The World Health Organization (WHO) issued new guidelines for treating gonorrhea that reflect the looming threat posed by antibiotic resistance.
Under the U.N. health agency’s new directives, gonorrhea, a sexually transmitted disease (STD), should no longer be treated with a class of antibiotics called quinolones, because quinolone-resistant strains of the disease have emerged all over the world. 
Instead, the WHO recommends treating gonorrhea with another class of antibiotics, cephalosporins. The new guidelines replace precepts which haven’t been changed since 2003.
Facts About Gonorrhea
About 78 million people are infected with gonorrhea each year, according to the WHO.
In the United States, there are an estimated 800,000 new gonorrhea infections, and the same number of existing infections, each year. In 2012, there were 334,826 cases reported in the United States, which is a rate of 107 cases per 100,000 people. 
Gonorrhea is a serious STD which, left untreated, can cause scar tissue to form in women’s fallopian tubes, leading to infertility. Additionally, the disease can result in ectopic pregnancy, and long-term pelvic and abdominal pain.
In men, gonorrhea can cause a painful condition in the tubes attached to the testicles, which can make it difficult or impossible for a man to father a child.
In rare cases, gonorrhea can become life-threatening if it spreads to your blood or your joints. It also increases your chance of getting or giving HIV, the virus that causes AIDS.
Symptoms in women include:
- A painful or burning sensation when urinating
- Increased vaginal discharge
- Vaginal bleeding between periods
Symptoms in men include:
- A burning sensation when urinating
- A white, yellow, or green discharge from the penis
- Painful or swollen testicles
Both men and women can develop rectal infections that either cause no symptoms or cause the following symptoms:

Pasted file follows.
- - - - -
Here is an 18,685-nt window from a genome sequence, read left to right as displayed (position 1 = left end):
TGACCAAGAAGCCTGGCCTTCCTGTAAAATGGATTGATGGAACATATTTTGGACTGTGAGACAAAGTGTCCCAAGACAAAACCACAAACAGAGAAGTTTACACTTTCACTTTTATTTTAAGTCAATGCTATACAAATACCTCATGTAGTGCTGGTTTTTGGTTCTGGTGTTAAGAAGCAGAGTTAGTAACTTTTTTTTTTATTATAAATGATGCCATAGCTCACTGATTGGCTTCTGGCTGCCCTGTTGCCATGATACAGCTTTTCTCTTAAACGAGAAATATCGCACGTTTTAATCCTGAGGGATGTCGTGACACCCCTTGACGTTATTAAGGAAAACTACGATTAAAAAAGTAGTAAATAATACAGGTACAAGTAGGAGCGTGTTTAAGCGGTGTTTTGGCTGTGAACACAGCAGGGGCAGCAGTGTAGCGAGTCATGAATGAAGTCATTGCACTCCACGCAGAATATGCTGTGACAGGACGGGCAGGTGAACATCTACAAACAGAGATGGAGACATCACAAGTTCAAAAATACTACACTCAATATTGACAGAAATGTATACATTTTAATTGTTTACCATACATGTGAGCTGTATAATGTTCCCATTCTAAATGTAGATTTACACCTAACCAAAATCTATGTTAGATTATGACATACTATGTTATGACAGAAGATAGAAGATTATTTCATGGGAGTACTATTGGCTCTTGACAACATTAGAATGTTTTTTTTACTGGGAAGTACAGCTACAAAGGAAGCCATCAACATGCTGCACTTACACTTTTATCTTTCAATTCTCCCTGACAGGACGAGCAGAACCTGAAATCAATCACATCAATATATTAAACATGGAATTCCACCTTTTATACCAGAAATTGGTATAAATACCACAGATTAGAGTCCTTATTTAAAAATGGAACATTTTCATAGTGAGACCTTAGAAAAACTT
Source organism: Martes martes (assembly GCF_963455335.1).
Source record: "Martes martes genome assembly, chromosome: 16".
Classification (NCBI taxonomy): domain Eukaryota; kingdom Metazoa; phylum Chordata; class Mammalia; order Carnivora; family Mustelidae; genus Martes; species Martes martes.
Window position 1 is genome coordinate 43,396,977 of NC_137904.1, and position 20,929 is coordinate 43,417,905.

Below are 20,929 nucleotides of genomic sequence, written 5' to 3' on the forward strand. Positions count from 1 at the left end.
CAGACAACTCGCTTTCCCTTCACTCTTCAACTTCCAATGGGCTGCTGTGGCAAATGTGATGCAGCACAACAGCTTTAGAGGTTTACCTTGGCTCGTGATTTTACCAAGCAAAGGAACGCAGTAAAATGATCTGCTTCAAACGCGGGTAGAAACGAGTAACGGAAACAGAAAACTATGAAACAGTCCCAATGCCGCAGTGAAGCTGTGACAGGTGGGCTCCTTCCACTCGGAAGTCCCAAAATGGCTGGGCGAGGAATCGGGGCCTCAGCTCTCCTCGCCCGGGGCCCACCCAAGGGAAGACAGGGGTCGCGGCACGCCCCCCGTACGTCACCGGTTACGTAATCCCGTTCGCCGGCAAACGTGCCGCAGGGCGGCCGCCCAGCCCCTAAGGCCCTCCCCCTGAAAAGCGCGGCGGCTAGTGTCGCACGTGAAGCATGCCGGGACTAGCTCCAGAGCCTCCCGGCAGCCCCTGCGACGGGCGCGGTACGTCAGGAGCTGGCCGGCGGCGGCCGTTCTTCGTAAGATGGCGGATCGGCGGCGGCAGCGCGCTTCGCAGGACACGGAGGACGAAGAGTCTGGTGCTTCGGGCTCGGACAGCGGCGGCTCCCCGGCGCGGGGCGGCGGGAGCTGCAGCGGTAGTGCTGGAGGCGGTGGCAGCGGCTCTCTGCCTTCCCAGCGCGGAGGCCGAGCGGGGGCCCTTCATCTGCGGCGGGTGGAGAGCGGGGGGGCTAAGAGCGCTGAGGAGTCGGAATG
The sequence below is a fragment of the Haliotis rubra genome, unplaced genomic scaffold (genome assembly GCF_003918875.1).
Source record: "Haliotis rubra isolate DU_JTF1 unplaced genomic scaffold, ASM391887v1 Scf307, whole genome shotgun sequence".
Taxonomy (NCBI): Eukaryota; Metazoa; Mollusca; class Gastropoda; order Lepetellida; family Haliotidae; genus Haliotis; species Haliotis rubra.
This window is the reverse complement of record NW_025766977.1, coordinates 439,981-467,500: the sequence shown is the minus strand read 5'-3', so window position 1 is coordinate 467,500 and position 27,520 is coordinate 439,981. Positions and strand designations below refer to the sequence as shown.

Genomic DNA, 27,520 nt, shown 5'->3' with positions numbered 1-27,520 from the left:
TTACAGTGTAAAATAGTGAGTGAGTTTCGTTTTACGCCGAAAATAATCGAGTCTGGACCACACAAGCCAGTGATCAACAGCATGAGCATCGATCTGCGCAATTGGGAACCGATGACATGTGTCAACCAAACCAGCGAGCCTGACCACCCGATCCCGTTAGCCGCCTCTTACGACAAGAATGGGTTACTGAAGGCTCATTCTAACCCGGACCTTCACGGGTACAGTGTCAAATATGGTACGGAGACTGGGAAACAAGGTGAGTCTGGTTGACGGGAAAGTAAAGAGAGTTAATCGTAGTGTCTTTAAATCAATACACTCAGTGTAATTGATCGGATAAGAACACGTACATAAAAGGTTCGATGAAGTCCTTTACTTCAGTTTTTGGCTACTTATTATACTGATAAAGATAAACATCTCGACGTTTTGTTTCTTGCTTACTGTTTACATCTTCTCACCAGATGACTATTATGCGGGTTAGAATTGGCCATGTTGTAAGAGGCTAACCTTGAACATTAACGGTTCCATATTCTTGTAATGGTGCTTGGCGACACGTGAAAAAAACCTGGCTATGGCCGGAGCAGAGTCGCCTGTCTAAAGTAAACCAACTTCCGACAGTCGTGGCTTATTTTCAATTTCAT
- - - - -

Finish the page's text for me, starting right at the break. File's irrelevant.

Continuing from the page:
- Anal itching
- Painful bowel movements 
Gonorrhea and Antibiotic Resistance
Jonathan Zenilman, who studies infectious diseases at Johns Hopkins, had this to say about the evolving threat posed by gonorrhea due to drug resistance:
“Gonorrhea used to be susceptible to penicillin, ampicillin, tetracycline, and doxycycline – very commonly used drugs.
But one by one, each of those antibiotics – and almost every new one that has come along since – eventually stopped working. One reason is that the bacterium that causes gonorrhea can mutate quickly to defend itself.
If this was a person, this person would be incredibly creative. The bug has an incredible ability to adapt and just develop new mechanisms of resisting the impact of these drugs.” 
Quinolones have become useless against the bug.
Many high-income countries changed their guidelines for how gonorrhea should be treated years ago based on their own data. However, the WHO bases its guidelines on global needs, and they are vital for countries lacking good surveillance data. 
Teodora Wi from WHO’s Department of Reproductive Health and Research in Geneva explained that not changing the guidelines would not only endanger human health, it would waste prodigious amounts of money. She said:
“We really wanted countries to remove quinolones as the treatment of choice. Imagine if African countries invest so much money just to buy quinolones and the bacteria are already resistant.”
The new guidelines won’t eradicate the problem of gonorrhea and antimicrobial resistance. Forty-six countries have reported gonorrhea strains with decreased susceptibility to cephalosporins; 10 of those countries have reported patients for whom none of the usual antibiotics were effective.
However, only 56 countries actually conduct the type of testing necessary to get a full picture of the scope of the problem. 
Vanessa Allen, chief of medical microbiology at Public Health Ontario in Toronto, Canada, said:
“We risk losing the last antibiotic class for the effective treatment of gonorrhea.” 
The alternative to antibiotics for gonorrhea is rather horrifying. Before the mid-20th century, when penicillin was introduced, treatment was incredibly painful. Allen said:
“Mechanical interventions included genital installation of large quantities of iodine solution instilled by urethral or vaginal catheters, or ‘hot boxes’ where a person’s body was put in a box to 43°C to try to kill off the organism and not the host.”
“A return to this preantibiotic era is becoming an increasing possibility unless we slow down the rate of resistance or develop new drugs soon enough.”
If cephalosporins fail to get rid of gonorrhea, doctors can try combinations of drugs, including older antibiotics like gentamicin and spectinomycin. Unfortunately, these antibiotics have been studied less and the bacterium that causes gonorrhea is known to become resistant to them very quickly.
The best option would be new antibiotics, which we simply don’t have, and pharmaceutical companies are in no big hurry to make, as they don’t generate much revenue. Said Wi:
“We will have to have new drugs in 5 years, I think.”